IBM researchers are developing a computing system that actually experiences flavor, to be used with chefs to create the most tasty and novel recipes. It will break down ingredients to their molecular level and blend the chemistry of food compounds with the psychology behind what flavors and smells humans prefer. By comparing this with millions of recipes, the system will be able to create new flavor combinations that pair, for example, roasted chestnuts with other foods such as cooked beetroot, fresh caviar, and dry-cured ham.

A system like this can also be used to help us eat healthier, creating novel flavor combinations that will make us crave a vegetable casserole instead of potato chips.

The computer will be able to use algorithms to determine the precise chemical structure of food and why people like certain tastes. These algorithms will examine how chemicals interact with each other, the molecular complexity of flavor compounds and their bonding structure, and use that information, together with models of perception to predict the taste appeal of flavors.

Not only will it make healthy foods more palatable—it will also surprise us with unusual pairings of foods actually designed to maximize our experience of taste and flavor.

In the case of people with special dietary needs such as individuals with diabetes, it would develop flavors and recipes keep their blood sugar regulated, but satisfy their sweet tooth.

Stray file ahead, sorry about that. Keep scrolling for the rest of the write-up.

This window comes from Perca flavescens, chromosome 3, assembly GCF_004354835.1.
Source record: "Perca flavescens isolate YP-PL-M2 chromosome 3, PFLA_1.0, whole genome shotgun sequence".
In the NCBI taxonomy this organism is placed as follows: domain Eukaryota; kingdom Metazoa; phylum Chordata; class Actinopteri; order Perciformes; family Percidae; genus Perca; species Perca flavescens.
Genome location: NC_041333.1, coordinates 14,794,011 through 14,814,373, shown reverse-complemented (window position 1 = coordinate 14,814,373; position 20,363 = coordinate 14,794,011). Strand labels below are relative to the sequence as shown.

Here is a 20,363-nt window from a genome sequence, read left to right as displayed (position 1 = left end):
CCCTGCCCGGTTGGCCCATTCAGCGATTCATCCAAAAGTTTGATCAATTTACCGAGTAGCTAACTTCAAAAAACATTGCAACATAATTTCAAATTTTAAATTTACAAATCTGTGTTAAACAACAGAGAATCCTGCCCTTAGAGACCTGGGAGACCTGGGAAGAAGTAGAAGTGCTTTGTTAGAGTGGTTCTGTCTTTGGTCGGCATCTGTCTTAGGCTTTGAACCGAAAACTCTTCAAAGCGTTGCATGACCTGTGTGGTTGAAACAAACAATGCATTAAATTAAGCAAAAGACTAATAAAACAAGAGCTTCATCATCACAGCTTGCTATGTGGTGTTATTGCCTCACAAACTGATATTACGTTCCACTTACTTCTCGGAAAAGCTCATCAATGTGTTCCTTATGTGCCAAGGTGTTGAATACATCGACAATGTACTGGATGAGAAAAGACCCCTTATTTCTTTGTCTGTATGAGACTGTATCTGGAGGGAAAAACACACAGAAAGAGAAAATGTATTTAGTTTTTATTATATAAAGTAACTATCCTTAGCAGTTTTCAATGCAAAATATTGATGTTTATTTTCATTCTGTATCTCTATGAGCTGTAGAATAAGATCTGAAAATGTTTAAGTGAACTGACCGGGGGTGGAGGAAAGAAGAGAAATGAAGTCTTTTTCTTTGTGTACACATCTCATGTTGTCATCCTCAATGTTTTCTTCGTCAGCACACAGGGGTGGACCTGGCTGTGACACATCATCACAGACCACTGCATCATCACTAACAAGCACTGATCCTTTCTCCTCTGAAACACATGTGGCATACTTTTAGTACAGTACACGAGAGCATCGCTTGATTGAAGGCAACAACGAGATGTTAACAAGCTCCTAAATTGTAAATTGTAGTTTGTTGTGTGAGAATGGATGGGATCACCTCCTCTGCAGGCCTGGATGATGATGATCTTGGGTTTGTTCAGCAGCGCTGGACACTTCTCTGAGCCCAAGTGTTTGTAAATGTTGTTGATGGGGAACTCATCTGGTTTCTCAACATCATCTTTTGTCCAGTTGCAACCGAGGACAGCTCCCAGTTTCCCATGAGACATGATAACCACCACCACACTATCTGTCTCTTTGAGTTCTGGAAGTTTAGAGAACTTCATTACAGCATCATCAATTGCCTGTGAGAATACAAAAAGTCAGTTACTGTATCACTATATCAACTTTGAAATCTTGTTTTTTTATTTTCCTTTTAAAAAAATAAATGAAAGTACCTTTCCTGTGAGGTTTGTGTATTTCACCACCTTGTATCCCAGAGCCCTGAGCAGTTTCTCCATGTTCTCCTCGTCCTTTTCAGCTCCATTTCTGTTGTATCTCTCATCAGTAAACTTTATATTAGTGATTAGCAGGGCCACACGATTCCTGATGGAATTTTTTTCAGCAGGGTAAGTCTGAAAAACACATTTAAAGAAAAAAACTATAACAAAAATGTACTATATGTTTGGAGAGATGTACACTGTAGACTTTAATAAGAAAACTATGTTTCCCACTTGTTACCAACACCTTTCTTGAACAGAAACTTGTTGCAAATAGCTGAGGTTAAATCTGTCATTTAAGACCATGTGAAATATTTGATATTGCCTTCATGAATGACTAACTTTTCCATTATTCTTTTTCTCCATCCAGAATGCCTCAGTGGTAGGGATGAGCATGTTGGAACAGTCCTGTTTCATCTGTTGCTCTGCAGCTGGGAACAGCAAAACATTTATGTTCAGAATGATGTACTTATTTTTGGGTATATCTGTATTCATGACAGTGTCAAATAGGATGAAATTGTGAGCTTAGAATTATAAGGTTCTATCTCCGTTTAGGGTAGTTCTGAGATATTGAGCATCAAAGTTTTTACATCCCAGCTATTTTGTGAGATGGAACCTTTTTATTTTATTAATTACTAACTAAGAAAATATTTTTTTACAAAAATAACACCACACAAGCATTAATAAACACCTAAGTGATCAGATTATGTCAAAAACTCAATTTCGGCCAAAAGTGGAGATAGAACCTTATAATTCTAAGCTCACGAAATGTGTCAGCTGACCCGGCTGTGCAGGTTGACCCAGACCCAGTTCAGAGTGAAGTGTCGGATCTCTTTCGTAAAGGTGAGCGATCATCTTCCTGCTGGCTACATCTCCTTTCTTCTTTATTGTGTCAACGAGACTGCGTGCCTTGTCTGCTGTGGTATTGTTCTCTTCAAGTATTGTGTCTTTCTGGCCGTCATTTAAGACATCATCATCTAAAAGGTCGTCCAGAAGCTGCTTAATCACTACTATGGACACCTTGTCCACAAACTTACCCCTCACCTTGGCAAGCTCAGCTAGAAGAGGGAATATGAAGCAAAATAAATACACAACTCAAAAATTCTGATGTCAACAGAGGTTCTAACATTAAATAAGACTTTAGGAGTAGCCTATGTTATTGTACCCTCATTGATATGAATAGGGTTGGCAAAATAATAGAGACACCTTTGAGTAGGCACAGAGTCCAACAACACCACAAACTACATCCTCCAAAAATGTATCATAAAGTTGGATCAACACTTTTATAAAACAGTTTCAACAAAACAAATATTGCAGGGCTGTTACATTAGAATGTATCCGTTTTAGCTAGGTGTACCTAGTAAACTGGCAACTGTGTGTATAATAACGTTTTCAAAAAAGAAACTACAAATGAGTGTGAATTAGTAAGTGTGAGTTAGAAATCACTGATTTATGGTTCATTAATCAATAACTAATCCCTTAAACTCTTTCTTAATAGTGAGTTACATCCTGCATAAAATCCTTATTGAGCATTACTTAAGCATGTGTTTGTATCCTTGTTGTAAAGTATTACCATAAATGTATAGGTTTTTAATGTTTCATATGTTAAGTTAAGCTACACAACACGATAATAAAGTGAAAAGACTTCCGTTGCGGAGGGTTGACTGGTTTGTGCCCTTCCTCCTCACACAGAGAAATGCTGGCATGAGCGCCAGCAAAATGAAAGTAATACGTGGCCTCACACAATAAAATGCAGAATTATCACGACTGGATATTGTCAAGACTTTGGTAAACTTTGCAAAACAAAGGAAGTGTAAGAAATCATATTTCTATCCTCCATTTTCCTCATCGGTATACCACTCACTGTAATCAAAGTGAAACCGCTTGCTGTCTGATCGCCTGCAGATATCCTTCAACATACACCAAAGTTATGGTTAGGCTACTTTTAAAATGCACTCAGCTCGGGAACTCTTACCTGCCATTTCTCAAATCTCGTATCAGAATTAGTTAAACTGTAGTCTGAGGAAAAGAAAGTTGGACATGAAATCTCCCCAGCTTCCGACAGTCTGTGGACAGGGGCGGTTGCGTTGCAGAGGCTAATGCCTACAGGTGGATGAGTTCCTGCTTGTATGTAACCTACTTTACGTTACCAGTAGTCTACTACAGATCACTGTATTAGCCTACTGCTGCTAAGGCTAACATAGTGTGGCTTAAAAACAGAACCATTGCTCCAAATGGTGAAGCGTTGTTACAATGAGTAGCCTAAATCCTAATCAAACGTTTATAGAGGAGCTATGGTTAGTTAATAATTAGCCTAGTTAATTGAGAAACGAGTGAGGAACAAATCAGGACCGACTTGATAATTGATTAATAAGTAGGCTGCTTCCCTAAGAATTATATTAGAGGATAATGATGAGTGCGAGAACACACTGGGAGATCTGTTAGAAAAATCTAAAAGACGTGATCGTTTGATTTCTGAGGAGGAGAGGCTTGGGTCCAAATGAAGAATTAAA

Smell: Computers will have a sense of smell

During the next five years, tiny sensors embedded in your computer or cell phone will detect if you’re coming down with a cold or other illness.

By analyzing odors, biomarkers and thousands of molecules in someone’s breath, doctors will have help diagnosing and monitoring the onset of ailments such as liver and kidney disorders, asthma, diabetes and epilepsy by detecting which odors are normal and which are not.

Today IBM scientists are already sensing environmental conditions and gases to preserve works of art. This innovation is beginning to be applied to tackle clinical hygiene, one of the biggest challenges in healthcare today.

In the next five years, IBM technology will “smell” surfaces for disinfectants to determine whether rooms have been sanitized.

Using novel wireless “mesh” networks, data on various chemicals will be gathered and measured by sensors, and continuously learn and adapt to new smells over time.

Due to advances in sensor and communication technologies in combination with deep learning systems, sensors can measure data in places never thought possible.

For example, computer systems can be used in agriculture to “smell” or analyze the soil condition of crops.